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“Builders of the Cultural Present” mural in South Shore, Chicago

How ETOD benefits Black and Brown neighborhoods 


Take a walk around Chicago. It’s easy to see the differences created by investments downtown and on the North Side compared to lack of investments on the South and West Sides where most of the city’s Black and Brown residents live.  

In neighborhoods like Chatham, Garfield Park, Lawndale, and Washington Heights, segregation and disinvestment are historic and pervasive. It can seem easier to find a vacant lot than a grocery store or a place to shop. 

Community members have long called for more investment and development in their neighborhoods. But what should that development look like? And what, how, and where should things be built? 

A concept called E-T-O-D, or equitable transit-oriented development, offers a framework for how to approach development in all neighborhoods and throughout the city. In short, ETOD simply means building housing, businesses, and other amenities near public transit, making it faster and easier to get around on the bus or train. With an emphasis on equity, ETOD also builds community input and ownership into the development process.  

Transit-oriented development is more common downtown and on the North Side than in Black and Brown communities on the South and West Sides. But Elevated Chicago is working to change that.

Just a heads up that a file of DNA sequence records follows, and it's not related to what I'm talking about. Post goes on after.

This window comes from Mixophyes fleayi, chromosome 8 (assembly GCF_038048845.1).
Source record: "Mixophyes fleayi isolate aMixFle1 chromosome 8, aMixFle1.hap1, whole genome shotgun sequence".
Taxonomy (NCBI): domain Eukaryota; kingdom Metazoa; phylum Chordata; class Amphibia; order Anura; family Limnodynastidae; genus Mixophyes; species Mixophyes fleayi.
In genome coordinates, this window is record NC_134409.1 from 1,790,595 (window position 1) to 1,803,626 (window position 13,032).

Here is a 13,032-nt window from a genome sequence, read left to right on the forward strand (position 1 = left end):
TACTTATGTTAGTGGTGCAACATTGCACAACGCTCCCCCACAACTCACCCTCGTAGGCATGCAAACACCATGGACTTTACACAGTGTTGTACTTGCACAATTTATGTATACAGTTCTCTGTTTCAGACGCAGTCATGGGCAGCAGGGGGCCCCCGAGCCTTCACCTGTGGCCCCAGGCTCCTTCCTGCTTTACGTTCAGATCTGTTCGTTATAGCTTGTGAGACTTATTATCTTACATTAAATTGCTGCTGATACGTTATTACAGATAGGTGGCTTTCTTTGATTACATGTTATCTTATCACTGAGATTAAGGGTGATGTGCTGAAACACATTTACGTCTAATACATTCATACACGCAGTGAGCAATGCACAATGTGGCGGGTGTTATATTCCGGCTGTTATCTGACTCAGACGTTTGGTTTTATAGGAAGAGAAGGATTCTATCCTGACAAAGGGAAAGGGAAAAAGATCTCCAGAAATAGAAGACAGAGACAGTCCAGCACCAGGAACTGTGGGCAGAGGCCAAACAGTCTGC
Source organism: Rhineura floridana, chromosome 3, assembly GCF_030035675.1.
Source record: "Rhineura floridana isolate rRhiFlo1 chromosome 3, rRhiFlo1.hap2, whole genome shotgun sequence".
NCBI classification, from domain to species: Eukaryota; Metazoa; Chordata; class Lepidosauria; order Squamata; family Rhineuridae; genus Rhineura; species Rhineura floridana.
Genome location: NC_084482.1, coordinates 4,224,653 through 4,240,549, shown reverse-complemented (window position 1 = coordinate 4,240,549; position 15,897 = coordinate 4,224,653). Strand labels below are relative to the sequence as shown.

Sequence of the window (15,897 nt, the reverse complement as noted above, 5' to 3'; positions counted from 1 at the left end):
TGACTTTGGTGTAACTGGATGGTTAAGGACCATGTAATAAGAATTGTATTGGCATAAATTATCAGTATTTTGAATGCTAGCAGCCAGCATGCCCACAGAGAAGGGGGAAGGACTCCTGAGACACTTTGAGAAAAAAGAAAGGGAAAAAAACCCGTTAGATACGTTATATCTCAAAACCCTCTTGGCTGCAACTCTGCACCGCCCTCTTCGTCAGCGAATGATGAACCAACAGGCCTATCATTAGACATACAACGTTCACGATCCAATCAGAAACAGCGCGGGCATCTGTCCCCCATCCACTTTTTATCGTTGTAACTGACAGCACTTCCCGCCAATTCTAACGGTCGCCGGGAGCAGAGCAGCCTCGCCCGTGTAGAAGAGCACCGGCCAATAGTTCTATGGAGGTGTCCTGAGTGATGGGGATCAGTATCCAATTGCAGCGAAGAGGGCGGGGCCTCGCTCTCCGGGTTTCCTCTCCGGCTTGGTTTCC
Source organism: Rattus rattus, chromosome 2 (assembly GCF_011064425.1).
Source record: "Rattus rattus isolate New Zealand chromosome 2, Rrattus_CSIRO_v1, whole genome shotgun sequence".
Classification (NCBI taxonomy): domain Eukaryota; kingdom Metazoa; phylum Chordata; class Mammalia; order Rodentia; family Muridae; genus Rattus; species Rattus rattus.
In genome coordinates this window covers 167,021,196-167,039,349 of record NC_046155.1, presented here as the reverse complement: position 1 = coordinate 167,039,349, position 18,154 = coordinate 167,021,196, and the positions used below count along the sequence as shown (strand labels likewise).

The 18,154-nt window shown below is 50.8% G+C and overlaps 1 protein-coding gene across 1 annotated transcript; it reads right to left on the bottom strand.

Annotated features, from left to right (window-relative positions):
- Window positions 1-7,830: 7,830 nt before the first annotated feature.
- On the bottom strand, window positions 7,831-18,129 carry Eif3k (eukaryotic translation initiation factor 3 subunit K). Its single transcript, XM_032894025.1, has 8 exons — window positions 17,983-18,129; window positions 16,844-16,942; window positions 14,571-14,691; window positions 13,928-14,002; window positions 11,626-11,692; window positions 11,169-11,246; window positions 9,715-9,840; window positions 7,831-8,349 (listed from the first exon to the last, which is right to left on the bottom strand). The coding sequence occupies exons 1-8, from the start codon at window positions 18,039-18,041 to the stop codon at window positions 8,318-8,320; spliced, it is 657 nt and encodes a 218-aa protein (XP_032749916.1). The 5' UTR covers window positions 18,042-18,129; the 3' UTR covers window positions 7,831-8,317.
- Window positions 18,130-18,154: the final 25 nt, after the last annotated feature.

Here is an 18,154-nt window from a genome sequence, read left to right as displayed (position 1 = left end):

Read on for three key ways that ETOD can benefit Black and Brown neighborhoods. (Yes, even yours!) 

Reason 1: ETOD creates more housing options and amenities right in your neighborhood

Many neighbors have access to grocery stores, restaurants, cultural spaces and coffee shops right in their neighborhoods. But these amenities are often missing from Black and Brown neighborhoods on the South and West Sides. ETOD can help change that.  

When residential and commercial spaces for people and businesses are near public transit, new amenities follow. More people in a community means more amenities, and nearby transit makes it faster and easier to get around.  

With an intentional community-driven process, communities can ensure that what gets built meets the needs of current residents and help shield against unintended consequences like displacement of long-time residents. 

Reason 2: ETOD reduces the cost of living for many households and builds wealth in our communities

Woodlawn Station, a mixed-housing ETOD near the Cottage Grove Green Line station
Woodlawn Station, a mixed-housing ETOD near the Cottage Grove Green Line station

Let’s face it: Cars are expensive! But many of us drive them because we don’t have another reliable way to get around.

By building near transit, ETOD makes it faster and easier to get to and from home, work, church, and other places on public transportation, helping reduce both the need to drive and the costs associated with it, like gas and maintenance. That means families will have more money left over to spend on other things like groceries, medications, and housing costs.

Importantly, building housing and businesses near public transit also leads to quicker, easier, and greater access to jobs, which means greater incomes for households overall.

AllTransit tool from Center for Neighborhood Technology
AllTransit tool from Center for Neighborhood Technology